Insurers should look to Amazon’s relationship with its customers for inspiration about how they should interact with their customers, according to Jocelyn Getson, head of SMB strategy and innovation at Slice.
Just as Amazon users have a high level of trust in the recommendations it makes, insurance companies can win the trust of their customers by making accurate and useful recommendations, based on analysis of customer data, she said.
Getson was speaking at Intelligent InsurTECH Europe 2019 in London on October 14, in a session called ‘Launch Flexible, On-Demand Insurance For The Gig Economy’.
She said: “Just as people are happy to hand over their DNA to genealogy websites, customers are happy for insurance companies to analyse their data as long as they get something useful back in return.”
Where employees of large corporations have traditionally not had to think much about insurance in the context of their professional lives, the increasing number of freelancers constituting the gig economy is forcing individuals to think about insurance in ways they never have before.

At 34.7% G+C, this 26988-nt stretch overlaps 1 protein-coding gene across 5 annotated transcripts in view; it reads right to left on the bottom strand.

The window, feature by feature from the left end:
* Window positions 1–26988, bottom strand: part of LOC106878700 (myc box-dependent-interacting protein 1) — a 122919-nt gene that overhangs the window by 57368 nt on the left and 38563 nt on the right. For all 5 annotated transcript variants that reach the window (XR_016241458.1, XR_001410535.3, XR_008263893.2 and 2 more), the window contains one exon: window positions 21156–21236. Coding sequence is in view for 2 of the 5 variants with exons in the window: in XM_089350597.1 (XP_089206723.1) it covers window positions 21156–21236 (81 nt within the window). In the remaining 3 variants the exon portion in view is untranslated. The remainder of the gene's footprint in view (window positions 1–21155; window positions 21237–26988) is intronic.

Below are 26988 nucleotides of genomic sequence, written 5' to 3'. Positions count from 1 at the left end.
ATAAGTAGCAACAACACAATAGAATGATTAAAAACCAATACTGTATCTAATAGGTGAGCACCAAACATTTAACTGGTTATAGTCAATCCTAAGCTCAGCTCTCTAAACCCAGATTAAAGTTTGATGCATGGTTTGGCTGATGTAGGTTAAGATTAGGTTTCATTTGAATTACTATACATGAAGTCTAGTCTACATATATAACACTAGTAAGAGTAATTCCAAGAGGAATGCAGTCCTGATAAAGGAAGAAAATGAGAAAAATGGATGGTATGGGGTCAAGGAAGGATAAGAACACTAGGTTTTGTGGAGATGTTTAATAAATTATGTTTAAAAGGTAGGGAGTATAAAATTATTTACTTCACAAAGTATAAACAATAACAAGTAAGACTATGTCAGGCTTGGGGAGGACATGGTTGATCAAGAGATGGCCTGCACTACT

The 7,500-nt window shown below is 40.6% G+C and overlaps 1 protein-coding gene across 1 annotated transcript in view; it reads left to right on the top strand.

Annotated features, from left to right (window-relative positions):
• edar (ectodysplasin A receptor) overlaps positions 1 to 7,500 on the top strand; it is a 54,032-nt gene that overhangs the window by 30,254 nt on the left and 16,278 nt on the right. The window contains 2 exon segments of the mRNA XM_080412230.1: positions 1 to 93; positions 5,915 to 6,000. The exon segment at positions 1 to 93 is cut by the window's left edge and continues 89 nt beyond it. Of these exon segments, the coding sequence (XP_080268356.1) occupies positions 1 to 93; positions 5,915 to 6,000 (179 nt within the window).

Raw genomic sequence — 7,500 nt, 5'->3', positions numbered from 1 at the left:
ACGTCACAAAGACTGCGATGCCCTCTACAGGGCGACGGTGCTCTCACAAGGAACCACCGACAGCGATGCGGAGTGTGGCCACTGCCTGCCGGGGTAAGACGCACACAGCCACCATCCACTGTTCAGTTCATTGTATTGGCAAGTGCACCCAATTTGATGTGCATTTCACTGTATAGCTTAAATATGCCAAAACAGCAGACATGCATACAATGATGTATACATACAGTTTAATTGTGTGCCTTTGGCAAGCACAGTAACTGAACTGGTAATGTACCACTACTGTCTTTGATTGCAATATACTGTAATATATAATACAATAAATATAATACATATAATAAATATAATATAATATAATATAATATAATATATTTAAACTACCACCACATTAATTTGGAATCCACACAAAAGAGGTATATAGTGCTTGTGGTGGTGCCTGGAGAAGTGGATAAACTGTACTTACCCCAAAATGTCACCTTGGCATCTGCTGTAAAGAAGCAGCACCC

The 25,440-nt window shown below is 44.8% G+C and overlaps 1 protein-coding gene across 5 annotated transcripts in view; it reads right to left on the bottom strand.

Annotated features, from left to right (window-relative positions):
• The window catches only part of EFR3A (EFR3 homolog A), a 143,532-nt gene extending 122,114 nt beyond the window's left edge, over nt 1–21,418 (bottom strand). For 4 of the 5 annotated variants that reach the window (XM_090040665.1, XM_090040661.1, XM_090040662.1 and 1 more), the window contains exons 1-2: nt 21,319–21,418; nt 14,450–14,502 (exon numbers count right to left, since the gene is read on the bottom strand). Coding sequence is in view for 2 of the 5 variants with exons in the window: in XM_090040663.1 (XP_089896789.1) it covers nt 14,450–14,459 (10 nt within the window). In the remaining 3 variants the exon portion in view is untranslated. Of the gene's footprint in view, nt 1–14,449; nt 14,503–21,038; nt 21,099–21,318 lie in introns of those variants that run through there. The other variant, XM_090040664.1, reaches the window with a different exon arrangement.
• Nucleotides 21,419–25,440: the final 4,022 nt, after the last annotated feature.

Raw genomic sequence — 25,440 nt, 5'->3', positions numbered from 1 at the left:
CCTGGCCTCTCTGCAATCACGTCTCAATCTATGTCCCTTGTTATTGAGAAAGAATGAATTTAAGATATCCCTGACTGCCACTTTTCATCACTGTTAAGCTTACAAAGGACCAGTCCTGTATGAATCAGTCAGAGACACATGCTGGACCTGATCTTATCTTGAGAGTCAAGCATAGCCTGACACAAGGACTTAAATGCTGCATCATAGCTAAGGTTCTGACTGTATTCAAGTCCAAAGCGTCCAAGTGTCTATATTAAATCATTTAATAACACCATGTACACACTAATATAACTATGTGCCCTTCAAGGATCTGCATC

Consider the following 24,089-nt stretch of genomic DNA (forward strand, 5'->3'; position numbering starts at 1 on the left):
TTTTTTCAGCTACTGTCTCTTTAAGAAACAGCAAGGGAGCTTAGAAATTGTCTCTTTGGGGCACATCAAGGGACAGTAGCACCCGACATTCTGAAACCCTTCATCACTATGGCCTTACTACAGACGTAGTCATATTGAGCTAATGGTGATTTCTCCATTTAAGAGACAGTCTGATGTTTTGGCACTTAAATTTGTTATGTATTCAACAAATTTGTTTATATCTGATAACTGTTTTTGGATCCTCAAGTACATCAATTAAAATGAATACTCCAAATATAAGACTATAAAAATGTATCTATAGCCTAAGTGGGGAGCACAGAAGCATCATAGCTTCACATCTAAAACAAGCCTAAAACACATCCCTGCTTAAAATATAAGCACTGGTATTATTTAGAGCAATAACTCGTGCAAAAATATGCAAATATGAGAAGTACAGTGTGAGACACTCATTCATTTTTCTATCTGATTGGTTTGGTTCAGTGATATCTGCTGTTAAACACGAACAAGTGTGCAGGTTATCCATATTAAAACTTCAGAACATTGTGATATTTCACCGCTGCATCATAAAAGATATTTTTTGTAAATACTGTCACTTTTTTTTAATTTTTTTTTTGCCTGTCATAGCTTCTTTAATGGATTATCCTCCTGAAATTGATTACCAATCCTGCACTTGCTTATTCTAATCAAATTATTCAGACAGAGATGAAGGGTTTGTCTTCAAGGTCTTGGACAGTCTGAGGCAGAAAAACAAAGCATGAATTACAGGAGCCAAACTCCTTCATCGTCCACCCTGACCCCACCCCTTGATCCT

This is in turn forcing insurers to re-examine how they provide insurance to businesses.
“Insurers are increasingly thinking about things in terms of lifestyles. We should be insuring the person, not the product,” said Getson.
This means increasingly integrating insurance into other products, rather than making it a separate transaction. When a person is setting up a new account or buying a ticket, insurance coverage should be built in, with customers given the ability to turn it on or off easily, Gertson said. If an Uber driver picks someone up, the insurance coverage should update to reflect that automatically, she explained.
Getson added: “Companies such as Spotify and Netflix are complex businesses—probably more complicated than insurance. But the user experience is very simple. That is how insurance should be.”
The gig economy is a growing proportion of the employment market that includes freelancers as well as businesses built around asset-sharing, such as Uber and Airbnb. According to Getson, 41 million Americans are either currently employed within the gig economy, or have been in the past—around 48 percent of all American workers.
Gig economy workers can be there for many reasons, including to supplement their incomes, increase their working autonomy or increase their flexibility—either in terms of when and how they work, or in terms of allowing them to branch into new areas they might not otherwise have the opportunity to try.
“These are often wealthy people: the average income for a gig economy worker is $68,300,” she said. More than eight out of 10 people in the gig economy are there by choice, and 70 percent of them plan to remain in the gig economy.
“The gig economy is not a niche part of the market, it is mainstream,” said Getson.
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